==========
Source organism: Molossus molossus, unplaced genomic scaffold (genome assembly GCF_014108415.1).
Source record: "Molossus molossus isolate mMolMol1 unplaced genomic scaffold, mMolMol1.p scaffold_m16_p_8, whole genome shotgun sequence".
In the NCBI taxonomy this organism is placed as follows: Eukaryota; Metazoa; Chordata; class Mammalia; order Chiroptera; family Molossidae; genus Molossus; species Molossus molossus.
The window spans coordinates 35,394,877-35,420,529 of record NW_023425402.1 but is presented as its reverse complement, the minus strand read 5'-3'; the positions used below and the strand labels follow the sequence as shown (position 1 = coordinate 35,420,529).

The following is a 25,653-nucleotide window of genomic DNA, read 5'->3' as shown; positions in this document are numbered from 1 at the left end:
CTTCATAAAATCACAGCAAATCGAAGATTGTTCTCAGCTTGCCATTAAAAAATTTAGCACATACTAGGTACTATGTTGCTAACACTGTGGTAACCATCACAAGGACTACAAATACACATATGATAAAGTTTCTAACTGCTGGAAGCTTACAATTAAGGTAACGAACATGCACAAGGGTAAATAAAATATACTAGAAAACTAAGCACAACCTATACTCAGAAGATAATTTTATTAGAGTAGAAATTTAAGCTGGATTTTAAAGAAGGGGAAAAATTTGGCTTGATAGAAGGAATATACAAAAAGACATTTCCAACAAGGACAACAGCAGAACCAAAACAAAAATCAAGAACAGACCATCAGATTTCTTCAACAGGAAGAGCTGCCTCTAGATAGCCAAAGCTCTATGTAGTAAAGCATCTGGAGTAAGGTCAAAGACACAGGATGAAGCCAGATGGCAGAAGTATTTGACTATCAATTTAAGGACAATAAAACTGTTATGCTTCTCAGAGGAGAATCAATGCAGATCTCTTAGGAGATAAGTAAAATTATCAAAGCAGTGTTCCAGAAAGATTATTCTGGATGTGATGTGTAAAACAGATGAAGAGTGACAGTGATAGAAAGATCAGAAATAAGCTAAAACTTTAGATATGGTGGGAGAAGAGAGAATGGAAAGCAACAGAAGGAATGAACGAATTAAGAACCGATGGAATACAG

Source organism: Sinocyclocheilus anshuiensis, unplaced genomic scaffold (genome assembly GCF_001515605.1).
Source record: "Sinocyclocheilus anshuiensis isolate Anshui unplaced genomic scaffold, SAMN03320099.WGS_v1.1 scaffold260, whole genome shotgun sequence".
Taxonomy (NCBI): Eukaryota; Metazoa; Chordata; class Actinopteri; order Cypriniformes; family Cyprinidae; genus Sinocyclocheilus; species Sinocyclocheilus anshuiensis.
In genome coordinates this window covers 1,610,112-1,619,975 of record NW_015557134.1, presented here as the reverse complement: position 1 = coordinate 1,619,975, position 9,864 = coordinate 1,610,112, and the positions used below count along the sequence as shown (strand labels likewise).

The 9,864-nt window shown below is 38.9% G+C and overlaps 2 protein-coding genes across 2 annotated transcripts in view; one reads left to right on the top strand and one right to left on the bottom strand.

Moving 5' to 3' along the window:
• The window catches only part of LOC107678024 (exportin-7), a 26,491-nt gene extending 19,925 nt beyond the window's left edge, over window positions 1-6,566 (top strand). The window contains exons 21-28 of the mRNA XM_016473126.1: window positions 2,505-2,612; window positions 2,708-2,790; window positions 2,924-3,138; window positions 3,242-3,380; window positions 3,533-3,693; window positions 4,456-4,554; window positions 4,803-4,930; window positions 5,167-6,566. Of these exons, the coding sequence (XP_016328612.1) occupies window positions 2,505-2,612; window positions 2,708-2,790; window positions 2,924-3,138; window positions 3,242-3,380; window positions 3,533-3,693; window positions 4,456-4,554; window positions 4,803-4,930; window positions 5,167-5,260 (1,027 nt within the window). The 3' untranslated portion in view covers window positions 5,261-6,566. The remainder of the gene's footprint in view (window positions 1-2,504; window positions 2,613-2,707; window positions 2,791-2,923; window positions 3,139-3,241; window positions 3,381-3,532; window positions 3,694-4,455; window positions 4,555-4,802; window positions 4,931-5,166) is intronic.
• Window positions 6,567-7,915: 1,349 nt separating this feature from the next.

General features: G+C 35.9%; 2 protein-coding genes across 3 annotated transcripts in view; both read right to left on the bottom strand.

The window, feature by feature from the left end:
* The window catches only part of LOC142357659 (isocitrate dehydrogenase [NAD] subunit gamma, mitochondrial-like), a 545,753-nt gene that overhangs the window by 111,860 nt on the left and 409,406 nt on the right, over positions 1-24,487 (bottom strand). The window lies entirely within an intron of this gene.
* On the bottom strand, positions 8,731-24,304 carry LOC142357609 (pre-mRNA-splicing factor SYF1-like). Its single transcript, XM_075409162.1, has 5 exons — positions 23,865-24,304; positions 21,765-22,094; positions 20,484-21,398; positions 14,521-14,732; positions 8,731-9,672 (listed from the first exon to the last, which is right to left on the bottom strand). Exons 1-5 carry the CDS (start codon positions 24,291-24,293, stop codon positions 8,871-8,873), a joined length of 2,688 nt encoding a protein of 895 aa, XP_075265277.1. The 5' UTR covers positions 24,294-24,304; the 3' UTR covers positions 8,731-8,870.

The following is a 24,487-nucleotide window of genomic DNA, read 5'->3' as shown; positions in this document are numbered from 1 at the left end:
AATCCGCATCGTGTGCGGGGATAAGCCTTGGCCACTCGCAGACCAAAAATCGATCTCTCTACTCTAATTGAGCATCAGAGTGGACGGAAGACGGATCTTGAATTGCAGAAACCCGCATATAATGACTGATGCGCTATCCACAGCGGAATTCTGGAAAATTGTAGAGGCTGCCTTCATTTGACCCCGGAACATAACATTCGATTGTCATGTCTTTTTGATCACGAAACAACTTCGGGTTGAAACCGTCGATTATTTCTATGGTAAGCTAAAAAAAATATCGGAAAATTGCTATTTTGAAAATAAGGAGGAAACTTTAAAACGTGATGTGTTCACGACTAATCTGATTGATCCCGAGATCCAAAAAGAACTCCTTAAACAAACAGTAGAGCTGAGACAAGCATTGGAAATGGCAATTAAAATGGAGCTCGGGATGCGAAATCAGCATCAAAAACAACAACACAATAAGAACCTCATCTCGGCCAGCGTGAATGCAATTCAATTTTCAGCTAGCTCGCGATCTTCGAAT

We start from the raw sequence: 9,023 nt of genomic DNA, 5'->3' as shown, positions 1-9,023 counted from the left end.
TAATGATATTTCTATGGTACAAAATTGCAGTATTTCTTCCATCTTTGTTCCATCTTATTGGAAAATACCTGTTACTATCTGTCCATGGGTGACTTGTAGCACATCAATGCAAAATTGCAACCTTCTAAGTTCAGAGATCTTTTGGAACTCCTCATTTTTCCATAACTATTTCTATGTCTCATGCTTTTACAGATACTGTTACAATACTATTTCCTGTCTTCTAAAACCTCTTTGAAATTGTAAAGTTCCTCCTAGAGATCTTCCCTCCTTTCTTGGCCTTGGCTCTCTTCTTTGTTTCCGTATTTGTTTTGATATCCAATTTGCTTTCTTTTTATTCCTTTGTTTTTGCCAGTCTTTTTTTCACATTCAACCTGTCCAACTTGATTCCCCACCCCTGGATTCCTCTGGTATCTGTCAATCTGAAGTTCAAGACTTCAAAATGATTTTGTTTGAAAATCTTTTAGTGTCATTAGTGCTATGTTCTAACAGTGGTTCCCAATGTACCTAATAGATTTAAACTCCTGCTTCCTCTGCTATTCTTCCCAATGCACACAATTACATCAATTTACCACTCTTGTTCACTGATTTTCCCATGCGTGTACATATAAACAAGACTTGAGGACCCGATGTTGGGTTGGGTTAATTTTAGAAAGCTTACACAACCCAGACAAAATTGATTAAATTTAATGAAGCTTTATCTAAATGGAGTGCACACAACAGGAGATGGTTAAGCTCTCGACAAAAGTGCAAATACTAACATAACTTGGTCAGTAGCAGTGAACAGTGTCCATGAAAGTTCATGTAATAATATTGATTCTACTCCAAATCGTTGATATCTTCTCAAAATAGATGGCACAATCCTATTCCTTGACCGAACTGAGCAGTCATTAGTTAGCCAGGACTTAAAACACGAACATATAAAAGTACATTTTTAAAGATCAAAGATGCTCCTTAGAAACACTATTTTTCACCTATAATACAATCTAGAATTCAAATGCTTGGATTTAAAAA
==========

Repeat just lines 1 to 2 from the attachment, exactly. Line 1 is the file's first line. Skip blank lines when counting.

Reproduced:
Source organism: Molossus molossus, unplaced genomic scaffold (genome assembly GCF_014108415.1).
Source record: "Molossus molossus isolate mMolMol1 unplaced genomic scaffold, mMolMol1.p scaffold_m16_p_8, whole genome shotgun sequence".